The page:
Dems in Philly to take on guns, with the help of CT advocates

PHILADELPHIA – Gun control has rarely been an issue in a presidential campaign, but with the help of some advocates from Connecticut, it is front and center at the Democratic National Convention.

A few speakers will touch on the issue today when a theme will be “Mothers of the Movement.” The day’s lineup of speakers will feature the mothers of Michael Brown, Sandra Bland and others who died in police custody or as a result of police action.

FFrom left to right: Erica Smegielski, daughter of slain Sandy Hook Elementary School Principal Dawn Hochsprung; Hillary Clinton; and gun control activist Kim Washington at a Clinton campaign gun forum in Hartford in April.

Kyle Constable /

FFrom left to right: Erica Smegielski, daughter of slain Sandy Hook Elementary School Principal Dawn Hochsprung; Hillary Clinton; and gun control activist Kim Washington at a Clinton campaign gun forum in Hartford in April.

But it will be Wednesday night, when former New York Mayor Michael Bloomberg – who has been spending millions of dollars to fight the National Rifle Association politically – and Sen. Chris Murphy, D-Conn., give their prime-time speeches that the issue will really come to the fore.

“I want people to understand the stakes of this election,” Murphy said. “It’s hard to get more extreme than the NRA on guns but Donald Trump has done so.”

Proof of that, Murphy said, is Trump’s support for allowing school personnel to  carry guns, a proposal he says has had  a “devastating” effect in Connecticut, where 20 first graders and six adults were killed by shooter Adam Lanza at Sandy Hook Elementary School.

He said guns are an issue in this campaign because they are an issue with voters and a “core value” for Clinton.

“A lot of people thought she would stop talking about guns after the primary, but they were mistaken,” Murphy said.

Erica Smegielski, the daughter of slain Sandy Hook Elementary School principal Dawn Hochsprung, also will speak to the delegates Wednesday evening. Smegielski was feaured in a 60-second television ad supporting Clinton that ran in Connecticut and Rhode Island during the primaries.

Moving voters?

There’s a yawning gap this year between the GOP and Democrats on most issues, and guns represent one of the widest rifts.

The Democratic platform adopted by delegates on Monday is considered one of the most progressive in the party’s history. Meanwhile the policy statement adopted by Republicans in Cleveland last week tacked to the right.

When it comes to guns, the ideological gulf between the parties is huge.

The Democratic platform says, “to build on the success of the lifesaving Brady Handgun Violence Prevention Act, we will expand and strengthen background checks and close dangerous loopholes in our current laws.”

Gun control advocates, including Murphy and the entire Connecticut congressional delegation, are pressing for legislation that would expand FBI background checks of gun buyers to include those who make purchases at gun shows or from individuals over the Internet and bar those on a federal terrorism watch list from buying weapons.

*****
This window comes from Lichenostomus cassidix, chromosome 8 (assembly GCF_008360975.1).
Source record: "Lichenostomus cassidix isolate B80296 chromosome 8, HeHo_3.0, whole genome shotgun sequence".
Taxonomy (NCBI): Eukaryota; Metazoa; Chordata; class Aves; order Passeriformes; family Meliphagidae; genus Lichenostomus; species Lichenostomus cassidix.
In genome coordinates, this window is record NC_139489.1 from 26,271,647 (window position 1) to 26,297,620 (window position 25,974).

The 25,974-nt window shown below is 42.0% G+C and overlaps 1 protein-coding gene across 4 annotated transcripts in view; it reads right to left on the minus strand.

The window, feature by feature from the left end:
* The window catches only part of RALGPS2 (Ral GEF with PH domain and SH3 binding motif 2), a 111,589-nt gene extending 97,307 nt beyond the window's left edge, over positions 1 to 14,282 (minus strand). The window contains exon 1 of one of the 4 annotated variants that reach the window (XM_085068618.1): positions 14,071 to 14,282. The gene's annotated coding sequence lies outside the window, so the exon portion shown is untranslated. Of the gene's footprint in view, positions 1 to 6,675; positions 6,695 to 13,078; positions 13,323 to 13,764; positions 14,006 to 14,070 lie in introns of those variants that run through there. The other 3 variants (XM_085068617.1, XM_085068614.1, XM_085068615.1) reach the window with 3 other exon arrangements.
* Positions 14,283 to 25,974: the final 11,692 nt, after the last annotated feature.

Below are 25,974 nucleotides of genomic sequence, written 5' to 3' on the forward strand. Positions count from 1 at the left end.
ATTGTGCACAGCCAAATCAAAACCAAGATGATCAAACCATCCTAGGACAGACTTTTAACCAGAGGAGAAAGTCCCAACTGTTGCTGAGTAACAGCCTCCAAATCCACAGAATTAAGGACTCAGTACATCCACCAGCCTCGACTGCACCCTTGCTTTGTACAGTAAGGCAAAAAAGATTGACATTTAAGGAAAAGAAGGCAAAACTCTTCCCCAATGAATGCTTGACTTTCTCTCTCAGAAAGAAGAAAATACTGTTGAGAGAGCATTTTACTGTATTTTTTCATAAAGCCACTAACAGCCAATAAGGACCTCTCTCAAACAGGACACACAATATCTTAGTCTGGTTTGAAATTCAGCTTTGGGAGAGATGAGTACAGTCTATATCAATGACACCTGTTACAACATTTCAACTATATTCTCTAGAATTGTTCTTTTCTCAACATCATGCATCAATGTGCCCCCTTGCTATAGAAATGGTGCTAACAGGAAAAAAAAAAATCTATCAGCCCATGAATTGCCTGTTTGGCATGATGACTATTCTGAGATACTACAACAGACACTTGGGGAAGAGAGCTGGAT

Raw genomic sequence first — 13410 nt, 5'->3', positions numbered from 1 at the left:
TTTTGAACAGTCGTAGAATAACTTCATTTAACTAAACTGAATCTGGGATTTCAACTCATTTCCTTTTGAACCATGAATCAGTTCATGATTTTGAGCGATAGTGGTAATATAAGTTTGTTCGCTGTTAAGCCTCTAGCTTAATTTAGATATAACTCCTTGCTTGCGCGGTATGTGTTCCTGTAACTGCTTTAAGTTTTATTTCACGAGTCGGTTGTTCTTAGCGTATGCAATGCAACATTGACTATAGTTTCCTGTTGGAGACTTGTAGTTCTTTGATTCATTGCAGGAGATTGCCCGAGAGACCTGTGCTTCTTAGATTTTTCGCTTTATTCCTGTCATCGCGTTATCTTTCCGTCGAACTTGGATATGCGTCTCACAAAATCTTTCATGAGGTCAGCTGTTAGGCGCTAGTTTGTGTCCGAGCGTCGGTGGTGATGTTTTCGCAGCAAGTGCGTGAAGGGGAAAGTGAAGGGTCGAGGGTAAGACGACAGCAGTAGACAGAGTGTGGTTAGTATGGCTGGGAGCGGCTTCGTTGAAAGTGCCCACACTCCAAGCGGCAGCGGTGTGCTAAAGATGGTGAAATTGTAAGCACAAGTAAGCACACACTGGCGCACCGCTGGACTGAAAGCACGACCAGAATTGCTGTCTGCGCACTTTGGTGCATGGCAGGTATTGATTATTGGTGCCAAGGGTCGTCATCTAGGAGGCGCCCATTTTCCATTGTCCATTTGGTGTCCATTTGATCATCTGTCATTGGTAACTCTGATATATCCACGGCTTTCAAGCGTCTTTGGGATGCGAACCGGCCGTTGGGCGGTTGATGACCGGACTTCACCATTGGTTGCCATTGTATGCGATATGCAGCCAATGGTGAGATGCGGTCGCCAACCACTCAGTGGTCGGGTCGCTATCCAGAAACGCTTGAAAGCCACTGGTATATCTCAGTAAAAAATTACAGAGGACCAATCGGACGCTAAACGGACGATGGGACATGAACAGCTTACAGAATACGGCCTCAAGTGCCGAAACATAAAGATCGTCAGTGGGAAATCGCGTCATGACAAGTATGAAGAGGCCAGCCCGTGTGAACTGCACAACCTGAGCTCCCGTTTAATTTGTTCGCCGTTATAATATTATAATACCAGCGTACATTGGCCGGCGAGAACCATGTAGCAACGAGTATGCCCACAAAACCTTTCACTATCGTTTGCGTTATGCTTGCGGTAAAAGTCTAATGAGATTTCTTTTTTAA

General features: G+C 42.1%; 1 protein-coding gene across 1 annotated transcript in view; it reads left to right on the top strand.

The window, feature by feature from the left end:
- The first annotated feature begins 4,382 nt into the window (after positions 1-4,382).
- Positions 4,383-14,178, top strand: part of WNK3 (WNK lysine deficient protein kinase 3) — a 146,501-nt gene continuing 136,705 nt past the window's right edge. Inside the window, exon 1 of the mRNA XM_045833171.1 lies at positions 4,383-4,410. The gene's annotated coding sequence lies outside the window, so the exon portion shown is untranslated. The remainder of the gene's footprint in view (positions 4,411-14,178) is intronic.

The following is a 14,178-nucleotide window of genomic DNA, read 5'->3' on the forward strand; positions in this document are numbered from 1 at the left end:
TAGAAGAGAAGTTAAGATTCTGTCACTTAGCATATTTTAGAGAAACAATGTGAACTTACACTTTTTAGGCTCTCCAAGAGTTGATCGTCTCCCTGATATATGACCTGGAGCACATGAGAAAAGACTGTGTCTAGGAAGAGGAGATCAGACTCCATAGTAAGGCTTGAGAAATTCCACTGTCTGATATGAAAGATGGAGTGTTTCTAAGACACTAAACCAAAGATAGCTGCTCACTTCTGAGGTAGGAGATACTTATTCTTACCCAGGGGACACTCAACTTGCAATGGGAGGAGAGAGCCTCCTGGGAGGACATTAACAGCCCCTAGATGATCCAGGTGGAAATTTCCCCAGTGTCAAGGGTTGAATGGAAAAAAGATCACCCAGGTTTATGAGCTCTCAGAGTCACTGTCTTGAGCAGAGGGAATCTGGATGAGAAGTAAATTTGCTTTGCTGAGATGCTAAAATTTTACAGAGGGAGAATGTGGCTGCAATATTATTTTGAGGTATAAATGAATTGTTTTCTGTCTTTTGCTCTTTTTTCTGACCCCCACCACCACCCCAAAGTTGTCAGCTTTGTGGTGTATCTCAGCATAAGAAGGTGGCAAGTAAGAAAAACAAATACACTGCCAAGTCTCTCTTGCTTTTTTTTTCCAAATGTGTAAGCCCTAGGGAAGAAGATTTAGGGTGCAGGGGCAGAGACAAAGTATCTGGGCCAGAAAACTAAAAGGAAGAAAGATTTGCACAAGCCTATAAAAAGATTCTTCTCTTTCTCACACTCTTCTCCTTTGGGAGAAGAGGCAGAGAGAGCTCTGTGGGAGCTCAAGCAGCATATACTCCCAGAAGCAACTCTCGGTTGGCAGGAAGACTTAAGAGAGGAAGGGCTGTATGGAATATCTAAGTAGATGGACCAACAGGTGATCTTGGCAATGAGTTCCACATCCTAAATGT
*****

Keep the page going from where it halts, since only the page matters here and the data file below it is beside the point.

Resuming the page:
The Democratic platform also calls for the repeal of the Protection of Lawful Commerce in Arms Act (PLCAA) “to revoke the dangerous legal immunity protections gun makers and sellers now enjoy; and keep weapons of war — such as assault weapons and large-capacity ammunition magazines off our streets.”

PLCAA gives gun makers broad immunity from lawsuits like the one filed by several families of Sandy Hook victims against the manufacturer of the semi-automatic rifle used in the killings.

Murphy and Sen. Richard Blumenthal, D-Conn., are the lead sponsors of legislation that would repeal PLCAA, a move supported by Clinton.

“She immediately welcomed it,” Blumenthal said of the repeal bill. “When I think back when most politicians were backing away from (gun control), for her to embrace it is revolutionary.”

Most Democrats in Cleveland agree that embracing gun control is a politically savvy move and say a rash of mass shootings has sensitized the public to gun violence.

Gov. Dannel Malloy said, “The needle on guns is being moved every day.”

But Republicans are looking at the issue though a much different political prism.

The GOP featured the NRA’s top lobbyist, Chris Cox, at their gathering in Cleveland.

The GOP platform calls for the support of “open carry” gun laws and offers a “salute” to the states that have passed them. It opposes “ill-conceived laws that would restrict magazine capacity or ban the sale of the most popular and common modern rifle,” the AR-15 used by Adam Lanza at Sandy Hook and the shooter in the Orlando nightclub massacre.

The Republican platform also opposes Democrat-sponsored legislation to deny gun purchases to those on the terrorist watch list and “condemns frivolous lawsuits against gun manufacturers,” meaning the one filed by the Sandy Hook families.

Gary Rose, the head of the political science department at Sacred Heart University, said making gun control a campaign issue isn’t likely to win new support for Clinton or her GOP rival, Donald Trump.

“Even in Connecticut, the minds of voters are made up on this,” Rose said. “It’s something that will solidify their base but is not going to move voters.”

Nevertheless, gun control advocates held a rally in downtown Philadelphia Tuesday aimed at drumming up support for stricter federal gun laws.

Held by mothers who lost children to gun violence, the rally’s speakers included former Arizona Rep. Gabby Giffords; Rep. John Larson, D-1st District; and civil rights icon Rep. John Lewis, D-Ga. Giffords was gravely wounded by a gunman during a public event in Tucson in 2011.